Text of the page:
This artists inspiration come from nature and uses it to capture happy moments, such as birds, the weather, a beautiful landscape. He draws direct from nature sketching small drawings which he collates into larger pictures. This gives me an idea of merging elements of my drawing from various sketchbooks into one large design.

Henry Matisse
Henry Matisse used dry point in his artwork, amongst other techniques.

dionyssos: “ Henri Matisse ”

I like the simplicity of the lines in his artwork and find I tend to over complicate things and have found throughout this course and the previous one, that some of the best samples have been simpler in design. More value is now seen in contemporary work, as opposed to just decorative art. In this image there is negative and positive qualities which would be interesting to explore as it is similar to illustration or cartoon like. 24/5/17

One technique in the course material is similar in application. This is where the plate is inked up and marks are made through the back of the paper or whatever material used. Pressure is applied using hands. The Gelli plate was not very successful as heavy marks would damage the plate. However when directly inked into the tray, gave a more defined image, but still muted. Having researched a number of videos found this video which showed stunning results. This I feel I need to practice a little more and possibly use a different printing medium. This was perhaps the least successful of all the prints that I did.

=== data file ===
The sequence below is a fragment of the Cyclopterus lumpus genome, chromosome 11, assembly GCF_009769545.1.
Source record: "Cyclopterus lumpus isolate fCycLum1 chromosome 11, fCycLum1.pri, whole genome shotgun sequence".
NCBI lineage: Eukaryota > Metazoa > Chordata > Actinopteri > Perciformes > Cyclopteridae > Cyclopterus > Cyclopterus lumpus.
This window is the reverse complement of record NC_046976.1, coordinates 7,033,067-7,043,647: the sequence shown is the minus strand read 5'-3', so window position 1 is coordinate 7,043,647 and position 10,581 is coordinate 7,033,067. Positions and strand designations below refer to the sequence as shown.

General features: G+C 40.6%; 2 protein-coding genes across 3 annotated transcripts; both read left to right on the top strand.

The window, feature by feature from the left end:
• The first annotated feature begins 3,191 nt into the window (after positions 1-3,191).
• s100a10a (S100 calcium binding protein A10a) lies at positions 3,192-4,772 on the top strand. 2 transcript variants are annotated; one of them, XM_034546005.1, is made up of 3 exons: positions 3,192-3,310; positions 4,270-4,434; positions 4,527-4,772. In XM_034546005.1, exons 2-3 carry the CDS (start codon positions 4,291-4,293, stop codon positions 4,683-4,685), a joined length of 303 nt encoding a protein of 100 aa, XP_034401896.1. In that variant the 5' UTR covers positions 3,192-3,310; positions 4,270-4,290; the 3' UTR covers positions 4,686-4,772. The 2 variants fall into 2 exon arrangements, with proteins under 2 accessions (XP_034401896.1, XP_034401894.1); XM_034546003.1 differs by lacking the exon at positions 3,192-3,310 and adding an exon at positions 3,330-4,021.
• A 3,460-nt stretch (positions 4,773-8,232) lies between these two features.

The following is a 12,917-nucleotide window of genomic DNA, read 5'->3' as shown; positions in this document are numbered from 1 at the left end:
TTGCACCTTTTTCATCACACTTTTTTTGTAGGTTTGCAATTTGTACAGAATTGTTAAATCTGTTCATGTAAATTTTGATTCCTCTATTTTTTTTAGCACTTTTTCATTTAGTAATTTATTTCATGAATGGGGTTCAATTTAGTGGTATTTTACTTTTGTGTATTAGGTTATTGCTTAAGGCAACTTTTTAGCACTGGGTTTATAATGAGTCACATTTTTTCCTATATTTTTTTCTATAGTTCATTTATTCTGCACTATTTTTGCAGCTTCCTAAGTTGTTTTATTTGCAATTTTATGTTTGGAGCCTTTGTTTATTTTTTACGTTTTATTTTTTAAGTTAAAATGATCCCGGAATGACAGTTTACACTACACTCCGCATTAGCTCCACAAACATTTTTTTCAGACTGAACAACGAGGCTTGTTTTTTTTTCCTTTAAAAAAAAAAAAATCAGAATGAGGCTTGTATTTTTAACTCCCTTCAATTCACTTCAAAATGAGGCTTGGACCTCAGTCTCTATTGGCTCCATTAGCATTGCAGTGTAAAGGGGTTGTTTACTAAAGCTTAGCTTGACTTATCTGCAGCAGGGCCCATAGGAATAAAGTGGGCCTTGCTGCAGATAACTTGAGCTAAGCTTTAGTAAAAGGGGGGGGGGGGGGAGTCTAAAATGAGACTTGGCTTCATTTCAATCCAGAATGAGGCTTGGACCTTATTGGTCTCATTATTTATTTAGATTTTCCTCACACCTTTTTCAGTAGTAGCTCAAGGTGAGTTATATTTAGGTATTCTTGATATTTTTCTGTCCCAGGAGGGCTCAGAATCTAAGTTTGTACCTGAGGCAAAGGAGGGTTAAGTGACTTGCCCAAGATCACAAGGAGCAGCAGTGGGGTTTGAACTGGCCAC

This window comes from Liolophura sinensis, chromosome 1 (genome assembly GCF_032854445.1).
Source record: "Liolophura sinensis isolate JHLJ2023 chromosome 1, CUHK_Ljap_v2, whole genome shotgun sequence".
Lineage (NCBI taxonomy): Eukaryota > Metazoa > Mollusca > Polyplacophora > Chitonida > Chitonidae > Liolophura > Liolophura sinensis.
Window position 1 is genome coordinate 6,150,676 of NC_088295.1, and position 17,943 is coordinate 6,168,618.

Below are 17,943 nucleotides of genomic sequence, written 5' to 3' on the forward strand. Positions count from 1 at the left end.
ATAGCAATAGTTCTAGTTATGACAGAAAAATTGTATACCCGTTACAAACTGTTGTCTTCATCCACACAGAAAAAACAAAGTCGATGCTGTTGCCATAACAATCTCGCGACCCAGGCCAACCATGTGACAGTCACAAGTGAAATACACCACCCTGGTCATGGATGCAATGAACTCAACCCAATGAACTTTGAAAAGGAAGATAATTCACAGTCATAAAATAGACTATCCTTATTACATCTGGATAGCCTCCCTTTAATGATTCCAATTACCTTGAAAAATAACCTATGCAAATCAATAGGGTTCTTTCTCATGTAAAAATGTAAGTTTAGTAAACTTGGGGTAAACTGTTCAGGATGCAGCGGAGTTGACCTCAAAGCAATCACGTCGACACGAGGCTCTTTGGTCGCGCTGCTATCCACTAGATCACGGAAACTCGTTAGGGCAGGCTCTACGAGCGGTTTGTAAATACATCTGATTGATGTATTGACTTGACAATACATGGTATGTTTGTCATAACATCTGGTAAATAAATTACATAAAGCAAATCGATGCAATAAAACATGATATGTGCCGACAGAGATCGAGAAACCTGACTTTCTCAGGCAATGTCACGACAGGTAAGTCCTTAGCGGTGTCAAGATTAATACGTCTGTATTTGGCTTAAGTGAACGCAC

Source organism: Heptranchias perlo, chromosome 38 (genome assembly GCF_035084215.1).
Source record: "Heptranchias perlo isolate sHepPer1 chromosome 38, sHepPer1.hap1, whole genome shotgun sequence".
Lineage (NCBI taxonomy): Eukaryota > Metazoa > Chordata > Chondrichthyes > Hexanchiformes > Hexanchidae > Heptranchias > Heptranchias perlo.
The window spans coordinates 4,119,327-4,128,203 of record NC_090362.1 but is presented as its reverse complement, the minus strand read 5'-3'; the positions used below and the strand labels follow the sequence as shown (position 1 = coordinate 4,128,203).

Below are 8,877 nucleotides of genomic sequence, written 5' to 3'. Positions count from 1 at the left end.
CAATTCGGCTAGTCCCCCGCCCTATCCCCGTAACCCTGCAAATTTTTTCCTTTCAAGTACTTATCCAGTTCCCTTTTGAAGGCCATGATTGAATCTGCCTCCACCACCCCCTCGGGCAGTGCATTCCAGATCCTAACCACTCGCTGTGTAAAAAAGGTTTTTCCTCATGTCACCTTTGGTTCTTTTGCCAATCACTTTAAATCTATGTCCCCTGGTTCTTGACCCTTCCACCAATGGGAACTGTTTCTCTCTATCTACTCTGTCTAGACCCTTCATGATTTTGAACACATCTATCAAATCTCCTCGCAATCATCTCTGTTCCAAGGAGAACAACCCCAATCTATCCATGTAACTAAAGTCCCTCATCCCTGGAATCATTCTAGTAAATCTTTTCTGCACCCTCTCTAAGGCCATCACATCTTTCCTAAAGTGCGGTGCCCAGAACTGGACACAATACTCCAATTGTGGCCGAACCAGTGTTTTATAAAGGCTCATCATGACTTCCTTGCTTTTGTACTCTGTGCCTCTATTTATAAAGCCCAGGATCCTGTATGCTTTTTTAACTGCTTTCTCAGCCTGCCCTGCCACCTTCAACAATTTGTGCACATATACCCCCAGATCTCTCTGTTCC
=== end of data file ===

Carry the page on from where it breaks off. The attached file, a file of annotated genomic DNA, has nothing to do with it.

Edgar Degas
Edgar Degas used a method called Retroussage, where the ink is added to the plates after they were wiped. Pastel colours were also introduced to give richer tones.
 “Heads of a Man and Woman,” from around 1877-78.

Heads of man and a woman